Drinking Soda Contributes to Children’s Bad Behavior, Study Says

October 4, 2013

Unlocking Word Meanings

Read the following words/expressions found in today’s article. 

1. aggressive [uh-GRES-iv] (adj.) – violent or likely to attack
Example: The principal called the boy’s parents because of his aggressive behavior.

2. stimulant [STIM-yuh-luh nt] (n.) – something that increases activity, interest, or enthusiasm in something
Example: Caffeine is one of the stimulants that can increase a person’s blood pressure.

3. contribute [kuh n-TRIB-yoot] (v.) – to give something, especially to help make something happen
Example: Having no proper guidance contributed to the child’s bad behavior.

4. checklist [CHEK-list] (n.) – a list of things that must be done
Example: The checklist helped the child finish all the chores he needed to do today.

5. adolescent [ad-l-ES-uh nt] (n.) – a person who has just gone through puberty and is entering adulthood
Example: Some adolescents still act childish because they don’t feel mature yet.


Read the text below.
A new study by the researchers from Columbia University, Harvard, and University of Vermont shows that soda may cause young children to become aggressive.

The researchers studied around 3,000 children aged five and asked the mothers to report their child's soda consumption. Mothers also accomplished a checklist on their child’s behavior in the last two months to measure attention and aggression. The researchers also asked mothers how many servings of soda their children drank per day.

Overall, 43% of the kids drank at least one soda per day and 4% drank four or more servings. Dr. Shakira Suglia, epidemiologist at the Mailman School of Public Health, also said that the more soda a child drinks per day, the more aggressive he or she becomes.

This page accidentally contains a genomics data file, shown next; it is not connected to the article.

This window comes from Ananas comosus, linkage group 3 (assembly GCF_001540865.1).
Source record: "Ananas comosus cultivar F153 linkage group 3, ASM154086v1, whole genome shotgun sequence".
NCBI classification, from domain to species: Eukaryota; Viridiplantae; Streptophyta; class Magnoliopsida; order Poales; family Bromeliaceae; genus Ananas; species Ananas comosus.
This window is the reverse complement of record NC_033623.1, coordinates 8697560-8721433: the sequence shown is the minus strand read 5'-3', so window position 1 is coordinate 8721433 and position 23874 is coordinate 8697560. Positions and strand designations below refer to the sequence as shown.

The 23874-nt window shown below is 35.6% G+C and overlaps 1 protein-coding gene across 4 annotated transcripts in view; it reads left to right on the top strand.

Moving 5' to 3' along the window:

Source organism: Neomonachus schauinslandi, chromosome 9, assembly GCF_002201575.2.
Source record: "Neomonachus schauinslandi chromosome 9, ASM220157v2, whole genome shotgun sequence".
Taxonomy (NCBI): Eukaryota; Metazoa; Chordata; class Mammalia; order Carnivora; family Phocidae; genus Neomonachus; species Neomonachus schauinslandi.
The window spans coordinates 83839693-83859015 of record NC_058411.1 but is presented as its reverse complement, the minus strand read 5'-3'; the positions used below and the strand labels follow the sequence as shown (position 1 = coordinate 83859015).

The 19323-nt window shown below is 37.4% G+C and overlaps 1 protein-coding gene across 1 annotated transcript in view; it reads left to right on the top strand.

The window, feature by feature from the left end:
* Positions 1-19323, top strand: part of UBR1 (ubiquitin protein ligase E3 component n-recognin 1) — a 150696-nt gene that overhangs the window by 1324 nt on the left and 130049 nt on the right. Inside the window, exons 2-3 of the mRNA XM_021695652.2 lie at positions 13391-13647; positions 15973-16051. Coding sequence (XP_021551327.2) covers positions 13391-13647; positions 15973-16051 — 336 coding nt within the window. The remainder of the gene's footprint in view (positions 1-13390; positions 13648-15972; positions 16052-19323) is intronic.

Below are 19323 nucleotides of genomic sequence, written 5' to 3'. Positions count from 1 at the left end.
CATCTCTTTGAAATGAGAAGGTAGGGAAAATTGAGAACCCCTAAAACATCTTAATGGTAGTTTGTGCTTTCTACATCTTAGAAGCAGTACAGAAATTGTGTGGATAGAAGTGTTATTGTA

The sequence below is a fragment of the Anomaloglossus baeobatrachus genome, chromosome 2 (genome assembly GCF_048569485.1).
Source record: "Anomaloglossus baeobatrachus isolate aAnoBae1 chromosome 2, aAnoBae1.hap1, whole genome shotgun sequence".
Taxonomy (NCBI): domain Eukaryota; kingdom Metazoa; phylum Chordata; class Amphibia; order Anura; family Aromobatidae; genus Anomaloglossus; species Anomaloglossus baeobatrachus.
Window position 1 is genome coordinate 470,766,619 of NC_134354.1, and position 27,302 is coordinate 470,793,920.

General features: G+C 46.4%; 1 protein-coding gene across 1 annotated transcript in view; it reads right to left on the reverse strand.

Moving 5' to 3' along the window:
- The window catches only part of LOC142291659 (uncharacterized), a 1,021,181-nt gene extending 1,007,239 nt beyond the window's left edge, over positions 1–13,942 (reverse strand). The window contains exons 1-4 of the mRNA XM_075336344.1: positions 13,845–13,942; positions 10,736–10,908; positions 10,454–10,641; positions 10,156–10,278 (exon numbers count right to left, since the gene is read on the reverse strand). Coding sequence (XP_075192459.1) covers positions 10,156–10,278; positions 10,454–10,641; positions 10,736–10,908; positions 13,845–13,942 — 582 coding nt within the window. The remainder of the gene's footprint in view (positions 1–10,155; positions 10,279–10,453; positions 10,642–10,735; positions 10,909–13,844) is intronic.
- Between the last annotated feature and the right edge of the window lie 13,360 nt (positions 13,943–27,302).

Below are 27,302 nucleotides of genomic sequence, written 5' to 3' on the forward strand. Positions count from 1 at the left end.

Compared with children who did not consume any soda, those who had four or more soda a day were over twice as likely to be aggressive. Being aggressive involves destroying other people's belongings, physically attacking others, and engaging into fights.

This research agrees with previous studies saying that adolescents were more aggressive toward others and more likely to hurt themselves the more soda they drank.

Given the results, the researchers clarified that the relationship between drinking soda and aggression is yet to be proven.  Suglia also added that soda contains caffeine, a mild stimulant that may contribute to a child’s aggressive behavior.

Viewpoint Discussion

Enjoy a discussion with your tutor.  

Discussion A

·         Why do you think soda makes children more aggressive? Please explain your answer.
·         Aside from soda, what other things can contribute to a child’s bad behavior? Please explain your answer.

Discussion B

·         After reading the article, would you prevent yourself or your children from drinking soda? Why or why not?
·         In your opinion, how do you think parents can stop their children’s bad behavior?


October 4, 2013